The cruise ship MS Oasis of the Seas gets gas mileage of 437 gallons per mile (GPM), or 12 feet per gallon.
2. The Oingo Boingo (Little Girls) song was originally banned in Canada and was named "the creepiest music video of all time" by The Independent.
3. During the 1850s, Ginger ale was invented by an apothecary named Thomas Cantrell in Belfast. In the 1890s, a Canadian chemist and pharmacist named John J. McLaughlin added flavor extracts to his version and so ‘Canada Dry’ was created. It became a hit in the prohibition-era US as a mixer for cocktails.
4. In 1965, the Hells Angels motorcycle gang refused to take part in an Anti-Vietnam War rally in Oakland, CA, and actually wrote to President Johnson offering to serve there as a "crack group of trained guerillas."
5. The hedonic treadmill is the observed tendency of humans to quickly return to a relatively stable level of happiness despite major positive or negative events or life changes.
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The 1947 classic children’s book "Goodnight Moon" wasn't carried at the New York Public Library for 25 years because it was hated by Anne Carroll Moore, the children’s librarian of the famed institution.
7. USS Red Rover (1859) was a 650-ton Confederate States of America steamer that the United States Navy captured. After refitting the vessel, the Union used it as a hospital ship during the American Civil War.
8. In ancient China, pillows were made out of different materials such as jade, wood, or bamboo. A jade pillow was thought to make one smarter. Hard pillows were also preferred because of this belief. People then also thought soft pillows stole their energy while they were asleep.
9. 'Log Cabin Presidents' were US 7 presidents who had 'humble' origins by virtue of being born in a log cabin. The last of them was James Garfield who was assassinated after 200 days in the office.
10. The Hall & Oates song "I Can't Go For That" is not about a relationship between two lovers, but about the way the music industry treats artists. John Oates said that the song is really about "not being pushed around by big labels, managers, and agents."
An author named Lucy Ellmann created a 1000-page book (Ducks, Newburyport) that is made up of a single run-on sentence.
12. The Cheetah Conservation Fund imports Turkish Kangal dogs to Namibia and Kenya to help protect livestock, which in turn decreases the killing of cheetahs by farmers by reducing the number of animals they lose to cheetahs.
13. During World War 2, the US Navy had two aircraft carriers operating in Lake Michigan as part of the Corn Belt Fleet. They were converted from 1920s paddle steamers and served as floating runways to train pilots away from the battlefield. In total, 17,820 pilots were trained on them including George H. W. Bush.
14. There are more non-human cells in your body than there are human cells. In a human body there are around 30 trillion human cells, but the microbiome (bacteria, viruses, and fungi that live on and in us) has an estimated 39 trillion cells.
15. During the 1930 Indianapolis 500, Chet Miller's car had suffered a suspension failure and was not allowed to continue until it was fixed. With no parts on hand, mechanics went to a spectator's car in the infield and took parts off of it. They then replaced them post-race without the owner knowing.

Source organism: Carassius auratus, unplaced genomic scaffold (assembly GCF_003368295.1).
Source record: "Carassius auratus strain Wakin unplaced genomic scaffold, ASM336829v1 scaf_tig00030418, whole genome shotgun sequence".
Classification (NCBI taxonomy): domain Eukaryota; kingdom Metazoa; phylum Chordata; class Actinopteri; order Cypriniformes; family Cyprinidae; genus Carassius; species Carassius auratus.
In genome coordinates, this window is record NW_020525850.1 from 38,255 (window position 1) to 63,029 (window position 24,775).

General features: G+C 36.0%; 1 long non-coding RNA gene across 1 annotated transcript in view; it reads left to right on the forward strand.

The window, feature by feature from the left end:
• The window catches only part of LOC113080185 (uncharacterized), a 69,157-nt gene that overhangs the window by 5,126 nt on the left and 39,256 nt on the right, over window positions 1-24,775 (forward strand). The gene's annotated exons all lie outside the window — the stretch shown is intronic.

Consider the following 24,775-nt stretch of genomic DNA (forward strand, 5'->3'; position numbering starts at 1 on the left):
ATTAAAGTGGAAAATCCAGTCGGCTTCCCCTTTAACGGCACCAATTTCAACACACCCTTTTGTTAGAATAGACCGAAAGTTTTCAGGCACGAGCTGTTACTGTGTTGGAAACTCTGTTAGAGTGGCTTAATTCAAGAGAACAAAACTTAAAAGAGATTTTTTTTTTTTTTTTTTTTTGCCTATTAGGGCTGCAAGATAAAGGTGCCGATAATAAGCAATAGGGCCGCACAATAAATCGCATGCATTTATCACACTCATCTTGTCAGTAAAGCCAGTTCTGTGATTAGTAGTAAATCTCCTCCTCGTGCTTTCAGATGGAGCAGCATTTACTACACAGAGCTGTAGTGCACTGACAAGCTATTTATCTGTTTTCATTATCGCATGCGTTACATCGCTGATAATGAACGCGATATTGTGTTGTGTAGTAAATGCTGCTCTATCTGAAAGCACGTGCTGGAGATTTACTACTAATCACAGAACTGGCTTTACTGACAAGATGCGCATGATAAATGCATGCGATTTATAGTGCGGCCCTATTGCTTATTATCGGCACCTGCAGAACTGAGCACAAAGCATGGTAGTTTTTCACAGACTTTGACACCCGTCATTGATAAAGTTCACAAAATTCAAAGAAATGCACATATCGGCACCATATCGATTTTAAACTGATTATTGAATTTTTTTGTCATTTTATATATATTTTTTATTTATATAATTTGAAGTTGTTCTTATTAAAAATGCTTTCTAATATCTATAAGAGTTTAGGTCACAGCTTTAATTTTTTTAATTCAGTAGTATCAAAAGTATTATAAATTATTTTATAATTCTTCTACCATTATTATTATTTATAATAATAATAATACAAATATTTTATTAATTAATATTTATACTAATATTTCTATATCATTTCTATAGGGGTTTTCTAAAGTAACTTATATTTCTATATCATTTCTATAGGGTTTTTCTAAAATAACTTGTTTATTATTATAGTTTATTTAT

The Cat Gap is a 7-million-year period from 18.5 million to 25 million years ago when cats became rare or nonexistent in the fossil record in North America.
17. The Potato Park is a seed bank in Peru that is managed by Indigenous communities and focuses on Andean crops and plants. It specializes in potatoes and houses samples of 2300 of the 4000 varieties in the world.
18. The Channel Tunnel between Britain and France was originally proposed in 1802 and its construction was attempted in 1880. Two tunnels were dug but the project was scrapped due to fears of invasion. The tunnels and the boring machine still exist under the English Channel.
19. In honor of his mother, Former President of Turkmenistan Saparmurat Niyazov abolished the Turkmen word for bread, for it to be replaced with "Gurbansoltan", his mother's first name.
20. In an attempt to make his spy novels feel more authentic, author John Le Carré is credited with coining a number of terms for his fictional intelligence agency (terms like a mole, honey trap, pavement artist, asset babysitter) which have become common terms used in real intelligence agencies.
21Poor Richard's Almanack
Benjamin Franklin published a yearly almanac called Poor Richard's Almanack. The publication was extremely popular, selling 10,000 copies per year, making Franklin rich. In 1735, upon the death of his brother, Franklin sent 500 copies to his widow so she could make money selling them.
22. A beer mile is a 1-mile drinking race where runners must drink a pint of beer for every quarter-mile run. Other variations of this sport includes a pint of Ben and Jerry's ice cream for 4 miles, as well as a variation in which runners must solve a Rubik's cube along with each beer for their mile.
23. President Rutherford B. Hayes is remembered in the US mostly for being the first president to lose the popular vote and win the electoral vote. He is remembered very fondly in Paraguay for his help in settling a territorial dispute that ensured "its survival as a country."
24. In 1998, the Gibson Guitar Corporation produced 200 limited-edition guitars which were made from wood from fallen trees on Andrew Jackson's "Hermitage" estate. The trees had been toppled by a tornado that hit Tennessee in April of that same year.
25. In 1981, Janet Cooke, a reporter for the Washington Post, won a Pulitzer Prize after she published a story named "Jimmy's World," which was about an 8-year-old heroin addict. It was later found out that she fabricated the whole story and had to give back her Pulitzer Prize.